mechanism to prevent it from sinking into a soupy substrate as it grew larger and
heavier. The fact that after expanding it narrows again might support this
Someone suggested it might be Geyerophyllum. However
that is in a different
suborder (Lithostrotionina), which are all compound.
I wish someone would make a key to aulophyllid indentification
eliminate the need to wade through the generic diagnoses in the Treatise, all of
which sound alike!
Comments on 5/25/03:
Restudy of the Treatise shows I missed a heading. Geyerophyllum
is in the
suborder Lonsdaleiina, not Lithostrotionina. Lonsdaleiina may indeed be solitary,
so Geyerophyllum cannot be excluded for that reason. However, the dissepiments
of Geyerophyllum seem to be quite irregular in size and are convex toward the
axis (a type called lonsdaleoid). In my specimen, the dissepiments are regular in
size and shape and are concave toward the axis (called "concentric").
Sestrophyllum has been reported from limestones of similar
age in Iowa (the
Worland Limestone, Bethany Falls Limestone, and possibly the Winterset
Limestone) by Pope (in Heckel and Pope, 1992 Field trip guidebook for the North
Central Geological Society of America meeting in Iowa City, IA: Guidebook Series
No. 14, Iowa Dept. Natural Resources). Interestingly, this genus is in the same
auloporid subfamily (Dibunophyllinae) as Dibunophyllum, which had been
suggested as a possibility for my specimen.
The Treatise describes Sestrophyllum as having slender,
corallite and narrow dissepimentarium. Like Dibunophyllum, a narrow dissepi-
mentarium seems to exclude Sestrophyllum from consideration. But farther down
the diagnosis, it says that Sestrophyllum may have everted calicular platform,
which is probably the correct way of saying what I described as "everted
dissepimentarium." Note "may have," possibly verifying my suspicion that this is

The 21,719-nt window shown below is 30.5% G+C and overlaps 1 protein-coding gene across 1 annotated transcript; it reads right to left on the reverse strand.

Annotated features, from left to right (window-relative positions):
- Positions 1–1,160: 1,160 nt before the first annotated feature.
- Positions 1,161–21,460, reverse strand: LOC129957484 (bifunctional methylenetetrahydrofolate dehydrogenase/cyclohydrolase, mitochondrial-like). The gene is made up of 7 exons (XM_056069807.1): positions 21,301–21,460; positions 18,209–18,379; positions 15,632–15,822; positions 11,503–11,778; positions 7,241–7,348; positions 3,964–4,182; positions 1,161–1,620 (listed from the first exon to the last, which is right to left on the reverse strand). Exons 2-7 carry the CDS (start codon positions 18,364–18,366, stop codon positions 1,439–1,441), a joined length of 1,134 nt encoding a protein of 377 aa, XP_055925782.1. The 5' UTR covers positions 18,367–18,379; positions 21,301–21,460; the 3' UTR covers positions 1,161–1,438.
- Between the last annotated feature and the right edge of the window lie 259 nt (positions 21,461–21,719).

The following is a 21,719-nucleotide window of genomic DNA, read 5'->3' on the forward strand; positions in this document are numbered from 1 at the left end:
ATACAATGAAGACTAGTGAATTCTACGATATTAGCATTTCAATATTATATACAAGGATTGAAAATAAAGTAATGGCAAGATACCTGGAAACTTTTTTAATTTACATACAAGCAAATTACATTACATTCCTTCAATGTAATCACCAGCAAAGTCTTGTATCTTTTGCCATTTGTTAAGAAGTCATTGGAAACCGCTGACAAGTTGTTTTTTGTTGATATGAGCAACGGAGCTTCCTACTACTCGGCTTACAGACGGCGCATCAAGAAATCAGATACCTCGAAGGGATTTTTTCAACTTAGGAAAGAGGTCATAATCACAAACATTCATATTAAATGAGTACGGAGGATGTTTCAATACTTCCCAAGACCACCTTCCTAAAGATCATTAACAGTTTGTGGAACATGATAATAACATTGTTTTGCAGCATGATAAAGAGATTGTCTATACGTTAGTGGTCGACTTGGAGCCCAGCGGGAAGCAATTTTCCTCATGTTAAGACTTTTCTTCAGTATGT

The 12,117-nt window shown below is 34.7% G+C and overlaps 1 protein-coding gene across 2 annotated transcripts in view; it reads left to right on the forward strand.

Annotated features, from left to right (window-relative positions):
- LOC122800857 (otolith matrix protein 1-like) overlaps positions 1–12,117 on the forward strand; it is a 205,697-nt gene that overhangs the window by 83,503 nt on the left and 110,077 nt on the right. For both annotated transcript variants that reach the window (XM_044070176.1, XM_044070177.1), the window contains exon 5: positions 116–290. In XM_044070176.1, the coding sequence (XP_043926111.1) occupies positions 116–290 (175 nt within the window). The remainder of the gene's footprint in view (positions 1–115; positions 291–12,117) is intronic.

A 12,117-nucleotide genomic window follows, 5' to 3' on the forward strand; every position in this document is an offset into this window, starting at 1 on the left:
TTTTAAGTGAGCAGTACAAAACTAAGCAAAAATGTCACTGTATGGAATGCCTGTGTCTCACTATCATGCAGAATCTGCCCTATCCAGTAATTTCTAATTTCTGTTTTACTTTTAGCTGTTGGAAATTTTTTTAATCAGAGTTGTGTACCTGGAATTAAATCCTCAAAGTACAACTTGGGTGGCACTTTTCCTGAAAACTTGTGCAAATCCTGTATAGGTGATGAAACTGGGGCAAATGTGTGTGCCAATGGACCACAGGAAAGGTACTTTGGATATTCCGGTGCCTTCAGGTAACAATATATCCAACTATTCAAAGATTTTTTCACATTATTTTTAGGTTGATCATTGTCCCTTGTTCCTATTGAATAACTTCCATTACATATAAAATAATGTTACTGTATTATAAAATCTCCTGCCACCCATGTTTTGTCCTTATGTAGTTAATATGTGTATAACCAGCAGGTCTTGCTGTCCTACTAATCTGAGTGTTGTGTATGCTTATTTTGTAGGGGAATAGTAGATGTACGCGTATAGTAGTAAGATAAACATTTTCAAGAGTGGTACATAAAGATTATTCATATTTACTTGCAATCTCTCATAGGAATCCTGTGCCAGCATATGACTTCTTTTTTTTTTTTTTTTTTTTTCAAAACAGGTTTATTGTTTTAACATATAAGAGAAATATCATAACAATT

an ecophenotypic variation.
Sestrophyllum has a cardinal septum that is not shorter
than other septa, which
seems to be true for my specimen. Minor septa are weaker than major septa--also
true of my specimen. Also, the septa in Sestrophyllum may become discontinuous
abaxially. This character is not described for many corals in this group, and it is a
feature that caught my attention almost immediately in examining my specimen.
Also, in the subfamily Dibunophyllinae, the axial tabellae are steeply inclined, and
interfinger with the periaxial tabellae--features of my coral that are visible in the
axial section I posted. I am therefore leaning toward Sestrophyllum. This is in spite
of the fact that the illustrations in the Treatise do not strongly resemble my
specimen. Ya gotta read!
Any more comments?
Please email with your comments to:
Norman R. King
Viewer Comments #1
Craterophyllum eventually wound up in the genus Pseudozaphrentoides.
Diffendal, Jr., did an MS thesis on this coral in 1964. There are also a couple of
theses by Gordon Baird and Robert O. Schrott that delved into Pennsylvanian
corals in Nebraska. Craterophyllum, I think, went in a rather circuitous route to
end up in Pseudozaphrentoides, spending some time in the genus Caninia, and
I think another genus, the name of which I do not recall at the moment.
You can probably track this coral down through the paper:
Cocke, J. M., 1970,
Dissepimental Rugose Corals of Upper Pennsylvanian (Missourian) Rocks of Kansas:
University of Kansas Paleontological Contributions, Article 54 (Coelenterata 4). I
would guess that your coral either belongs in Neokoninckophyllum, Geyerophyllum,
or Dibunophyllum. Cocke gives ranges for some of the species of these.